If you listen to some really old powwow tapes, you'll find that even the northern drums didn't sing in the high vocal range that they do now. I think it all started somewhere in the middle, and due to the regions, northern and southern singing progressed to the point that they are now. I do know this from some Okies....the victory songs that are sung at the Dakota/Lakota wacipis (the 4 songs they sing when they bring the guidons in the arena, not the victory songs that are usually sung during grand entry....these songs are different), have the same tune as some black legging songs sung during the Kiowa black legging ceremonials. The tune is the same but the words are different. And if anyone has been to prairie island powwow or in SD, then you remember that those victory songs are not sung in the real high "northern" range that you hear now. Even the songs sung at ceremonies up north are not sung in that real high range either.

                          In addition, there was alot of different affiliations years ago. There is a strong connection between the Arikara and the Pawnee (right Sahnish?), and I recognize the songs that both sing....just one is sung a little higher than the other. Been to Little Shell before and it was strange to hear the songs I recognized as Pawnee sung in a northern style (Ree Scouts).

                          My point to all my rambling is that I think the high "northern" range is a product of the evolution of singing as it got further away from the central plains area, and vice versa for the south. Does that make any sense?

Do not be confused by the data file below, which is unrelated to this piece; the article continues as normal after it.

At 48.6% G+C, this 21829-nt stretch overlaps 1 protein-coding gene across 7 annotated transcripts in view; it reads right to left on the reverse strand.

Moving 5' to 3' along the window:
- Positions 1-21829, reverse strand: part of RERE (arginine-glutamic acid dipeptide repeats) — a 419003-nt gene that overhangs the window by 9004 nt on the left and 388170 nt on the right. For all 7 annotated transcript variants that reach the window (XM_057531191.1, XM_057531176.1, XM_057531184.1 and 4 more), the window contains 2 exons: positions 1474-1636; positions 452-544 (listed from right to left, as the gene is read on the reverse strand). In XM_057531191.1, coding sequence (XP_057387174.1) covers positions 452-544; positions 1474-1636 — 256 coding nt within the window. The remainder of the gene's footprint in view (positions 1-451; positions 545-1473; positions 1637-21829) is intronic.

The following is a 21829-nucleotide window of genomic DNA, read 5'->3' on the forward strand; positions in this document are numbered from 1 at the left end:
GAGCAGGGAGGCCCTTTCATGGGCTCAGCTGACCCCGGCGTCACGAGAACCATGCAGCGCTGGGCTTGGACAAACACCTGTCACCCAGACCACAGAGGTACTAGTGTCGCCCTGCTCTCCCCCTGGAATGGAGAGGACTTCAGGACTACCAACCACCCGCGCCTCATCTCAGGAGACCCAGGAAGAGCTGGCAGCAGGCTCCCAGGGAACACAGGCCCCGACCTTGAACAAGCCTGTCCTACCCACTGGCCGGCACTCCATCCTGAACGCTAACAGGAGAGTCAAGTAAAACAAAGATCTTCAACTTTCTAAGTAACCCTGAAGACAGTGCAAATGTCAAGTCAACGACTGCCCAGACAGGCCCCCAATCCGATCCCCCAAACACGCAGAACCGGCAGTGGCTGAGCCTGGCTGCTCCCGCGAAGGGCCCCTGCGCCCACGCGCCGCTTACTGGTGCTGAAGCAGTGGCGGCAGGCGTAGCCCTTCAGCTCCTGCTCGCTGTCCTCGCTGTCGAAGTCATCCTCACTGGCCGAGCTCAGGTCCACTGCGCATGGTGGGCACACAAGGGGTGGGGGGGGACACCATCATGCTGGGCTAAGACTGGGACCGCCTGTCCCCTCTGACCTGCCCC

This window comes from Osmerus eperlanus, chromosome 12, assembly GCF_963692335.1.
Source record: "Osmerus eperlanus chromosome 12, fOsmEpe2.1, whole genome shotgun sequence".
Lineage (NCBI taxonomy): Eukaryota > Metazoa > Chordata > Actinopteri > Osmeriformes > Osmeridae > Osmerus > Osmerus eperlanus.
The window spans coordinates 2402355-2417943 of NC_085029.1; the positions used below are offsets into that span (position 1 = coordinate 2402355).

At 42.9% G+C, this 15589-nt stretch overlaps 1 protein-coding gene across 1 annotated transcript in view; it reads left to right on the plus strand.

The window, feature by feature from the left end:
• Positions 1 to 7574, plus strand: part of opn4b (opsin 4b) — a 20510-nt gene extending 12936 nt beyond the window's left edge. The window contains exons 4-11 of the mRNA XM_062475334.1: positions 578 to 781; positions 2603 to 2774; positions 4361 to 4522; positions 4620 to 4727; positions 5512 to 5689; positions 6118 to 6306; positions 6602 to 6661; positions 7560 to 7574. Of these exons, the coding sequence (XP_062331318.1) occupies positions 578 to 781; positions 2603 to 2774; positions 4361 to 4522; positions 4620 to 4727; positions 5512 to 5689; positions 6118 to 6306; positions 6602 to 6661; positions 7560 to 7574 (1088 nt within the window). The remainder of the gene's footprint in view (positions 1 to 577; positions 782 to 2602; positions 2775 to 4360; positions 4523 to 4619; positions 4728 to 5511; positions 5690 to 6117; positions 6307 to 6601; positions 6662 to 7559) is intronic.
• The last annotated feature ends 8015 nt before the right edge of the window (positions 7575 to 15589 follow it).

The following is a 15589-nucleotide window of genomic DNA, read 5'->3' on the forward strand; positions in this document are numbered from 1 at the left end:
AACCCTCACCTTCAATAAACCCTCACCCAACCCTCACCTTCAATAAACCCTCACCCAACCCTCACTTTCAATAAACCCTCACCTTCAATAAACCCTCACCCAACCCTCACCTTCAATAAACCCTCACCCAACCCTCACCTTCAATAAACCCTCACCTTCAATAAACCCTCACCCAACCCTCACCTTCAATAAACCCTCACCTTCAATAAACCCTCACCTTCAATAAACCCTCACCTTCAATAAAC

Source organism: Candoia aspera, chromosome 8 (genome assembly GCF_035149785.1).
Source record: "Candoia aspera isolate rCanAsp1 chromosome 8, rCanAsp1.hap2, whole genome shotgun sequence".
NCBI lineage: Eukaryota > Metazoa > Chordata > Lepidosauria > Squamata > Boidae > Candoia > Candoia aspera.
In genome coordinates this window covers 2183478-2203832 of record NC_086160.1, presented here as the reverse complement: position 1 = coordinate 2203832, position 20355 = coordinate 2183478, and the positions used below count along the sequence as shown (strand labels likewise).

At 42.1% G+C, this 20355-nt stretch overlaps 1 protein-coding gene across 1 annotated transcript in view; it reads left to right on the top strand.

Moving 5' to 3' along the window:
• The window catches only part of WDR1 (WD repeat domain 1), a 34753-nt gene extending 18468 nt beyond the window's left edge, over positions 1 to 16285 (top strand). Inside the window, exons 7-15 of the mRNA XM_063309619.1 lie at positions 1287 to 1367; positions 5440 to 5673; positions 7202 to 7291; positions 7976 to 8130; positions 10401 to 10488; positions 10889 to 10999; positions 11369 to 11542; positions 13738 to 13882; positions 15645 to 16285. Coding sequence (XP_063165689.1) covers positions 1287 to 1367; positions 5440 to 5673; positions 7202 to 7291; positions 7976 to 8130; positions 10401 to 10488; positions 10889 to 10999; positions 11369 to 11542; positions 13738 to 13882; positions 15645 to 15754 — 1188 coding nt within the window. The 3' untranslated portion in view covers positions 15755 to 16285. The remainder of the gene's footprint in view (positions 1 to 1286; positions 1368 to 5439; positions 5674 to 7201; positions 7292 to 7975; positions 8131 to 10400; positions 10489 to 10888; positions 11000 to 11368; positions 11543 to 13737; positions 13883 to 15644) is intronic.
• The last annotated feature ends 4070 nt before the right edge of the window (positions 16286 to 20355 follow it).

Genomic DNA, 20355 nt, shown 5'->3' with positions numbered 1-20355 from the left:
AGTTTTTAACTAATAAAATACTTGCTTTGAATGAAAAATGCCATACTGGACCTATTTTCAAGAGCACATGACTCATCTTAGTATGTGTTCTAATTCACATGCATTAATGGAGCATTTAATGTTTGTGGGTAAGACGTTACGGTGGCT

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                          • #14
                            the way things are now, there is a clear distiction between northern and southern. nowadays vocal pitch, where the downbeats are placed all can indicate whether northen or southern is being sung. right now the distiction is clear. yeah, maybe in the days the two were very similar, that is what ive heard as the powwow and its songs all had a begining and this beginning had its stlye and structure before it spread and evolved to where there are different styles and powwows all over. but the question is what do people think of northern drums singing PRIMARILY southern songs. i dont care if a drum goes the other way everyonce and while, but to for a northern drum to sing PRIMARILY southern songs i dont agree with. the reason why is because i feel they should sing as a southern drum if all they are going to sing are mostly southern songs. i look at it as if a tradish dancer(wearing his bustle) is out there dancing like a grass dancer. or a jingle dancer (in her jingle dress)spinning around dancing like shes fancy shawl. it might seem like apples and oranges to someone else, but the way i see it if you set up and call your self a norhtern drum, sing like one. (like i said a southern song or two is not a big deal to me). (but now dont go and try to come up with some witty comparison saying that a norhtern dancer (in bustle) dancing grass for one song every other powwow is like a norhtern drum singing a southern song every once and a while. because then youd be stretcing it and then it would be apples and oranges :) i think if we could move these other questions in this topic about evolution, change, and orgins to its own topic that would be a good idea. I am always interested in hearing what people have to say about that. (dang, is there no spell check on this thing?)

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                            • #15
                              Howdy Two-Cents;
                              In the for what it is worth dept; The Arikara and the Pawnee were once the same tribe. About 20 generations ago, we moved north and they stayed. And yes, we still have the "old" songs. We try to keep contact with our relatives, we generally invite a Pawnee Drum up here for our celebration and people try and go down to their pow wow as well.

                              Personally, I don't think we sing that high on Ft Berthold, I think the Lakota sing alot higher than we do.
                              Sahnish

                              "There is nothing more dangerous than ignorance in action."